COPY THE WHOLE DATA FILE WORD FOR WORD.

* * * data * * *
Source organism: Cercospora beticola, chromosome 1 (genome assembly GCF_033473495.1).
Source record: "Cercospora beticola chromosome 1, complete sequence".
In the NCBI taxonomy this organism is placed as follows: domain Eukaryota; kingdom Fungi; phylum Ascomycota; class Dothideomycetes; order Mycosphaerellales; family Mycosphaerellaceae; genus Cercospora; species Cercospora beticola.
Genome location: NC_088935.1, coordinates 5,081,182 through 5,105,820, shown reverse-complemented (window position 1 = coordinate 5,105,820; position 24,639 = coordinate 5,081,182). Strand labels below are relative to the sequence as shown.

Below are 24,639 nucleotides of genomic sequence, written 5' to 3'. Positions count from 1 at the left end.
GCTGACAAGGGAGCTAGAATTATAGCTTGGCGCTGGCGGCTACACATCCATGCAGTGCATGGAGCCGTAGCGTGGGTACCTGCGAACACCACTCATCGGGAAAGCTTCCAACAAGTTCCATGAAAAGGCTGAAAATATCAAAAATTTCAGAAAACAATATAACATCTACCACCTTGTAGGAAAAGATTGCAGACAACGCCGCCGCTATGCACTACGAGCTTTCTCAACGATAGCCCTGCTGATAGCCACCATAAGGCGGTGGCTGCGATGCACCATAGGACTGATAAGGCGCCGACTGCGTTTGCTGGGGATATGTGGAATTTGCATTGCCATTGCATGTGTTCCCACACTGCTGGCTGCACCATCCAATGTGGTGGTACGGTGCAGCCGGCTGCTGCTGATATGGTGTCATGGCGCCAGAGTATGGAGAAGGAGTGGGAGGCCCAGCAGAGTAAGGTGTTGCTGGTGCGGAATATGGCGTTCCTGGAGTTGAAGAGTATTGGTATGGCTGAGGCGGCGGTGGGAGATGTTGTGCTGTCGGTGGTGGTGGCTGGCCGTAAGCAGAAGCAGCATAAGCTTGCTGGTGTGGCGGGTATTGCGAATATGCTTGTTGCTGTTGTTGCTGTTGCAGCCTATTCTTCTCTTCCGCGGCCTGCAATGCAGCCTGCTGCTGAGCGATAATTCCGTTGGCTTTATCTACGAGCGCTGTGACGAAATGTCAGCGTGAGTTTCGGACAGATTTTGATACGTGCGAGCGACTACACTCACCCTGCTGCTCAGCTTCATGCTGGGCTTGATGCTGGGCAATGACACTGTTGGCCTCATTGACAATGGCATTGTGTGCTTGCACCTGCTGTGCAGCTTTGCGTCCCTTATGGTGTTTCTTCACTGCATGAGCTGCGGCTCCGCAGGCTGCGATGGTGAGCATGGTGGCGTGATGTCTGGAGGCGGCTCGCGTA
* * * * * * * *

Source organism: Cercospora beticola, chromosome 1 (genome assembly GCF_033473495.1).
Source record: "Cercospora beticola chromosome 1, complete sequence".
In the NCBI taxonomy this organism is placed as follows: domain Eukaryota; kingdom Fungi; phylum Ascomycota; class Dothideomycetes; order Mycosphaerellales; family Mycosphaerellaceae; genus Cercospora; species Cercospora beticola.
Genome location: NC_088935.1, coordinates 5,081,182 through 5,105,820, shown reverse-complemented (window position 1 = coordinate 5,105,820; position 24,639 = coordinate 5,081,182). Strand labels below are relative to the sequence as shown.

Below are 24,639 nucleotides of genomic sequence, written 5' to 3'. Positions count from 1 at the left end.
GCTGACAAGGGAGCTAGAATTATAGCTTGGCGCTGGCGGCTACACATCCATGCAGTGCATGGAGCCGTAGCGTGGGTACCTGCGAACACCACTCATCGGGAAAGCTTCCAACAAGTTCCATGAAAAGGCTGAAAATATCAAAAATTTCAGAAAACAATATAACATCTACCACCTTGTAGGAAAAGATTGCAGACAACGCCGCCGCTATGCACTACGAGCTTTCTCAACGATAGCCCTGCTGATAGCCACCATAAGGCGGTGGCTGCGATGCACCATAGGACTGATAAGGCGCCGACTGCGTTTGCTGGGGATATGTGGAATTTGCATTGCCATTGCATGTGTTCCCACACTGCTGGCTGCACCATCCAATGTGGTGGTACGGTGCAGCCGGCTGCTGCTGATATGGTGTCATGGCGCCAGAGTATGGAGAAGGAGTGGGAGGCCCAGCAGAGTAAGGTGTTGCTGGTGCGGAATATGGCGTTCCTGGAGTTGAAGAGTATTGGTATGGCTGAGGCGGCGGTGGGAGATGTTGTGCTGTCGGTGGTGGTGGCTGGCCGTAAGCAGAAGCAGCATAAGCTTGCTGGTGTGGCGGGTATTGCGAATATGCTTGTTGCTGTTGTTGCTGTTGCAGCCTATTCTTCTCTTCCGCGGCCTGCAATGCAGCCTGCTGCTGAGCGATAATTCCGTTGGCTTTATCTACGAGCGCTGTGACGAAATGTCAGCGTGAGTTTCGGACAGATTTTGATACGTGCGAGCGACTACACTCACCCTGCTGCTCAGCTTCATGCTGGGCTTGATGCTGGGCAATGACACTGTTGGCCTCATTGACAATGGCATTGTGTGCTTGCACCTGCTGTGCAGCTTTGCGTCCCTTATGGTGTTTCTTCACTGCATGAGCTGCGGCTCCGCAGGCTGCGATGGTGAGCATGGTGGCGTGATGTCTGGAGGCGGCTCGCGTA